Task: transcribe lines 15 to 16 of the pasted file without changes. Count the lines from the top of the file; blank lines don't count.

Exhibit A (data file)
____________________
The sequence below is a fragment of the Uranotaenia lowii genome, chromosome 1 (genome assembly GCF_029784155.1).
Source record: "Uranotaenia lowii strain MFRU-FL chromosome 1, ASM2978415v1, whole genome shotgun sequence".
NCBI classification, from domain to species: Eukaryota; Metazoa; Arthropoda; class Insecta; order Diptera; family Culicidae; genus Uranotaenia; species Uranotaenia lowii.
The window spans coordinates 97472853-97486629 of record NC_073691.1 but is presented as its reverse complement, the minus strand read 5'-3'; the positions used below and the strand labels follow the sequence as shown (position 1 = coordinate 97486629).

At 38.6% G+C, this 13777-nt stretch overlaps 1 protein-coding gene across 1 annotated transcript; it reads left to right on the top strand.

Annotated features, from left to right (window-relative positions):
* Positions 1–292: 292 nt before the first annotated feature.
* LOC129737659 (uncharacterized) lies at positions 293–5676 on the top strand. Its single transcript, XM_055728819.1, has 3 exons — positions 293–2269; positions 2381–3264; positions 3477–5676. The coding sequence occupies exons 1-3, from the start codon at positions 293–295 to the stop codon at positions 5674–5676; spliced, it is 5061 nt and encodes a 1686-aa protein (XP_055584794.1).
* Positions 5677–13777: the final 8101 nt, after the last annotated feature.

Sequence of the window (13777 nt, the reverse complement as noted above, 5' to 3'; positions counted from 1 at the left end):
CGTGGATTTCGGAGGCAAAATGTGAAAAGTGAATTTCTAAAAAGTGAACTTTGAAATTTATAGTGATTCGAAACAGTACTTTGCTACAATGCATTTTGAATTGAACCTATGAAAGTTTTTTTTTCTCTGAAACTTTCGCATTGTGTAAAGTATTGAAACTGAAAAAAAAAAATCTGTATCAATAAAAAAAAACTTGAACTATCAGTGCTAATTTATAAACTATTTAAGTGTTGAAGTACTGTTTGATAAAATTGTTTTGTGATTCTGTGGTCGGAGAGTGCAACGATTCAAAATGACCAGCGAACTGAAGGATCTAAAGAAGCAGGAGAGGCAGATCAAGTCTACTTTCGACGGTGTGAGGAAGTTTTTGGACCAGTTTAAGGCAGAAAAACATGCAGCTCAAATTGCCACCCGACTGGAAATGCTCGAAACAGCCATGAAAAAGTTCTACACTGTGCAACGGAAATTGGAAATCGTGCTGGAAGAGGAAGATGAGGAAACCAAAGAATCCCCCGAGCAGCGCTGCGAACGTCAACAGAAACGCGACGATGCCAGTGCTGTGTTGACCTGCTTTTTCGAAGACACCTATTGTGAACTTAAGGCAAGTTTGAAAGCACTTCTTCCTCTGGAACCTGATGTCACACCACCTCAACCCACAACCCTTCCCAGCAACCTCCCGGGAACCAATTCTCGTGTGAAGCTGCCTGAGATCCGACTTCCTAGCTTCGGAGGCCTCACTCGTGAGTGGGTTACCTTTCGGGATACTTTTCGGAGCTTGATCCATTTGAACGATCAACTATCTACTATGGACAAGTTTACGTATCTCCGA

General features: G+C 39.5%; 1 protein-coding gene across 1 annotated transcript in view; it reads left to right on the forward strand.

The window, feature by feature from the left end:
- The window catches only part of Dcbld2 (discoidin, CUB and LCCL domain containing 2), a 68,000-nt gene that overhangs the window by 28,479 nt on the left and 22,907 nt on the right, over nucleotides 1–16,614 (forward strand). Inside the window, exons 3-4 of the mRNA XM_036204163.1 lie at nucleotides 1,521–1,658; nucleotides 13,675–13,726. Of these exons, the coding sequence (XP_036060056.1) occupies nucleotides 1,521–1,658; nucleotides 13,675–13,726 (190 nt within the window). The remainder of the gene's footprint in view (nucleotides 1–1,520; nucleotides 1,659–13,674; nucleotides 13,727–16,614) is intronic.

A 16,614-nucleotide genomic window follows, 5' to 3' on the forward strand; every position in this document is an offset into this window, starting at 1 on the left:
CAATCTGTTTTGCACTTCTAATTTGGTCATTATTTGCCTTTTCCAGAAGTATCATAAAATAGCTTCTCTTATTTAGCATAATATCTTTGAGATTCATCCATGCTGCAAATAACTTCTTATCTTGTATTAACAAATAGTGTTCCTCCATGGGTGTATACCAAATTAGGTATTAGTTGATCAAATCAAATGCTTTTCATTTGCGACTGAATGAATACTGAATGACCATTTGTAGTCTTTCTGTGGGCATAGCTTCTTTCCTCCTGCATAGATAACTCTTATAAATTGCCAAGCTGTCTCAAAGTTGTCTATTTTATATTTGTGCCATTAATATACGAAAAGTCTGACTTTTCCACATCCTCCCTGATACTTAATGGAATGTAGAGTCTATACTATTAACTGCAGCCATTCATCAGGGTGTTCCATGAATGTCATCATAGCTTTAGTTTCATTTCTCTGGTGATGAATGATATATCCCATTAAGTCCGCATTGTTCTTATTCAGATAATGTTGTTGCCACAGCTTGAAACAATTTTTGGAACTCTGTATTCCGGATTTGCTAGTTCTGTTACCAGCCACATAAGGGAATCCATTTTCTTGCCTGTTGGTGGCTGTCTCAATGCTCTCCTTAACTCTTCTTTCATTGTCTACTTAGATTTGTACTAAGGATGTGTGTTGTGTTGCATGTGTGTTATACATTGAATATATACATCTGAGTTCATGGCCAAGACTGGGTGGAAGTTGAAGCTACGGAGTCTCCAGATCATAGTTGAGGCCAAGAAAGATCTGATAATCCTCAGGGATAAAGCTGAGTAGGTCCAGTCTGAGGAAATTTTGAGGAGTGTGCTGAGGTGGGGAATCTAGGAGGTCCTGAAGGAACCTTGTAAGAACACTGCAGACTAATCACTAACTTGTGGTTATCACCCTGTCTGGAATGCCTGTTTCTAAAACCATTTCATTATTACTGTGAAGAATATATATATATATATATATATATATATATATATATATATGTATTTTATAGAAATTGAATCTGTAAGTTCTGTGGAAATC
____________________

A 16,614-nucleotide genomic window follows, 5' to 3' on the forward strand; every position in this document is an offset into this window, starting at 1 on the left:
CAATCTGTTTTGCACTTCTAATTTGGTCATTATTTGCCTTTTCCAGAAGTATCATAAAATAGCTTCTCTTATTTAGCATAATATCTTTGAGATTCATCCATGCTGCAAATAACTTCTTATCTTGTATTAACAAATAGTGTTCCTCCATGGGTGTATACCAAATTAGGTATTAGTTGATCAAATCAAATGCTTTTCATTTGCGACTGAATGAATACTGAATGACCATTTGTAGTCTTTCTGTGGGCATAGCTTCTTTCCTCCTGCATAGATAACTCTTATAAATTGCCAAGCTGTCTCAAAGTTGTCTATTTTATATTTGTGCCATTAATATACGAAAAGTCTGACTTTTCCACATCCTCCCTGATACTTAATGGAATGTAGAGTCTATACTATTAACTGCAGCCATTCATCAGGGTGTTCCATGAATGTCATCATAGCTTTAGTTTCATTTCTCTGGTGATGAATGATATATCCCATTAAGTCCGCATTGTTCTTATTCAGATAATGTTGTTGCCACAGCTTGAAACAATTTTTGGAACTCTGTATTCCGGATTTGCTAGTTCTGTTACCAGCCACATAAGGGAATCCATTTTCTTGCCTGTTGGTGGCTGTCTCAATGCTCTCCTTAACTCTTCTTTCATTGTCTACTTAGATTTGTACTAAGGATGTGTGTTGTGTTGCATGTGTGTTATACATTGAATATATACATCTGAGTTCATGGCCAAGACTGGGTGGAAGTTGAAGCTACGGAGTCTCCAGATCATAGTTGAGGCCAAGAAAGATCTGATAATCCTCAGGGATAAAGCTGAGTAGGTCCAGTCTGAGGAAATTTTGAGGAGTGTGCTGAGGTGGGGAATCTAGGAGGTCCTGAAGGAACCTTGTAAGAACACTGCAGACTAATCACTAACTTGTGGTTATCACCCTGTCTGGAATGCCTGTTTCTAAAACCATTTCATTATTACTGTGAAGAATATATATATATATATATATATATATATATATATATATATGTATTTTATAGAAATTGAATCTGTAAGTTCTGTGGAAATC